April 17, 2024

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A baby giraffe has died at the Maryland Zoo in Baltimore

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Usually, willows were among the best eaters.

The 6-year-old giraffe at the Maryland Zoo in Baltimore was eagerly reaching for its long neck to feast on a giraffe delicacy – acacia leaves.

Mike Ivetts, a zoo spokesman, said Willow was “motivated by food.” But on Friday, zookeepers noticed something wrong with their long-legged friend’s appetite and worried she was having stomach problems. She was treated and appeared to be stable, as experts were watching her closely. Evitts said she took a turn for the worse Monday, and experts euthanized her.

“She showed some signs of moving food through her system on Sunday, but her symptoms were getting more severe on Monday, and we felt it was humane to kill her,” Ivets said. In a statement, he called Willow’s death an “enormous loss,” and the cause of her death remains unknown.

An autopsy was performed this week, but it didn’t show “anything conclusive as to the cause of death,” Ivets said. Zoo officials are still awaiting the results of disease samples sent to Johns Hopkins, and hope they will provide more details about the cause of her death. Evitts said they expect results from Hopkins in the coming weeks.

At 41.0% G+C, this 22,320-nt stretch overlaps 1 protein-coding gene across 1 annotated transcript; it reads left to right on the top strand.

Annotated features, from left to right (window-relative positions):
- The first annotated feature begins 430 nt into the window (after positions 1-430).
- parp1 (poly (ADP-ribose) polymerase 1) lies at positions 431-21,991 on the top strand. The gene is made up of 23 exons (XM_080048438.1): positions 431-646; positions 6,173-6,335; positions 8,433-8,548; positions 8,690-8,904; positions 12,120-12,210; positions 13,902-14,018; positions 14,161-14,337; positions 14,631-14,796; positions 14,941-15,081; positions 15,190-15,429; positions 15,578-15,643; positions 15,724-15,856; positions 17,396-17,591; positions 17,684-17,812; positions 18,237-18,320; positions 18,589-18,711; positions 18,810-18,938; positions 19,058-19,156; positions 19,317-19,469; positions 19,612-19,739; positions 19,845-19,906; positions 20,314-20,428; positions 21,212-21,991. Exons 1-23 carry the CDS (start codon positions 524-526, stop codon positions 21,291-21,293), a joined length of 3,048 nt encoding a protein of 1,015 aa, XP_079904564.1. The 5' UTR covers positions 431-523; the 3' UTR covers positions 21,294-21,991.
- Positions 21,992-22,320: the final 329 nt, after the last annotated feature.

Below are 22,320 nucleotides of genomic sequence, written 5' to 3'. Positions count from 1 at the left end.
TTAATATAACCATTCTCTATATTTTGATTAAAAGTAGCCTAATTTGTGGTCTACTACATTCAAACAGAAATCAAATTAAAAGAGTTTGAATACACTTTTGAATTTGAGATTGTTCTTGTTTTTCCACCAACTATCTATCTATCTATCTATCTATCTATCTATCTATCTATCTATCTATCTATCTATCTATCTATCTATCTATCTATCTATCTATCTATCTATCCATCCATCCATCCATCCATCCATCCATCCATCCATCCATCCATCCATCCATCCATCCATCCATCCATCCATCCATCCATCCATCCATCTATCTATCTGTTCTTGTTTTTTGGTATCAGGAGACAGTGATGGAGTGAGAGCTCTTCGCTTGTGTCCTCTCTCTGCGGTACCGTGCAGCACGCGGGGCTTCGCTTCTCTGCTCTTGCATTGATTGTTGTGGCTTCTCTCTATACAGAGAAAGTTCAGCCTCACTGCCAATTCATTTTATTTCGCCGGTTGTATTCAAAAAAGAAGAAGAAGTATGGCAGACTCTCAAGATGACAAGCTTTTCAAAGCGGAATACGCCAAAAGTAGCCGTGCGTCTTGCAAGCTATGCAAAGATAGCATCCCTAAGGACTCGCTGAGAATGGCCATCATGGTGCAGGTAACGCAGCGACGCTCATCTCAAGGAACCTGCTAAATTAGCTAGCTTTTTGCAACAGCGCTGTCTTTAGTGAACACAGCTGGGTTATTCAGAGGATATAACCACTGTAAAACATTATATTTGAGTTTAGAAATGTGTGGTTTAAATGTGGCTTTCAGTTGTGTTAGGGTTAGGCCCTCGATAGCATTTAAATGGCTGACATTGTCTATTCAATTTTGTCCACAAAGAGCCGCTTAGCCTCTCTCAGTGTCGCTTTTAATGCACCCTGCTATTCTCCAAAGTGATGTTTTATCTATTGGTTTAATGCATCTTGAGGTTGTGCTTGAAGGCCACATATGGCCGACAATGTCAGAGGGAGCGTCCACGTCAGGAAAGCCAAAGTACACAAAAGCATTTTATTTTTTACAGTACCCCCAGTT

Born in 2017, Willow has become a local celebrity. Her birth was unique in that she was the first giraffe born at the facility in 20 years, and more than 26,000 people voted for her.

The baby giraffe at the Maryland Zoo is named after Willow

The zookeepers said in a statement that Willow has gone from being “a whimsical calf that looks like pigtails to a beautiful icon of the zoo and its endangered species.” They said her presence at the feeding station would be wasted.

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Her father, Caesar, is still at the zoo, but her mother, Juma, died of lymphoma in November 2017. In the same year, another giraffe named Julius died after a long illness. He was only a month old, and an autopsy showed that he had lesions on the left side of his brain.

The Maryland Zoo has another giraffe – a female named Casey. The facility is the third oldest zoo in the United States, established in 1876. It houses about 1,500 animals and is located in the Druid Hill Park neighborhood near downtown Baltimore.

Giraffes are native to Africa, and their population has declined by 40 percent over the past three decades, experts said. They are considered “vulnerable” under a list drawn up by the International Union for Conservation of Nature.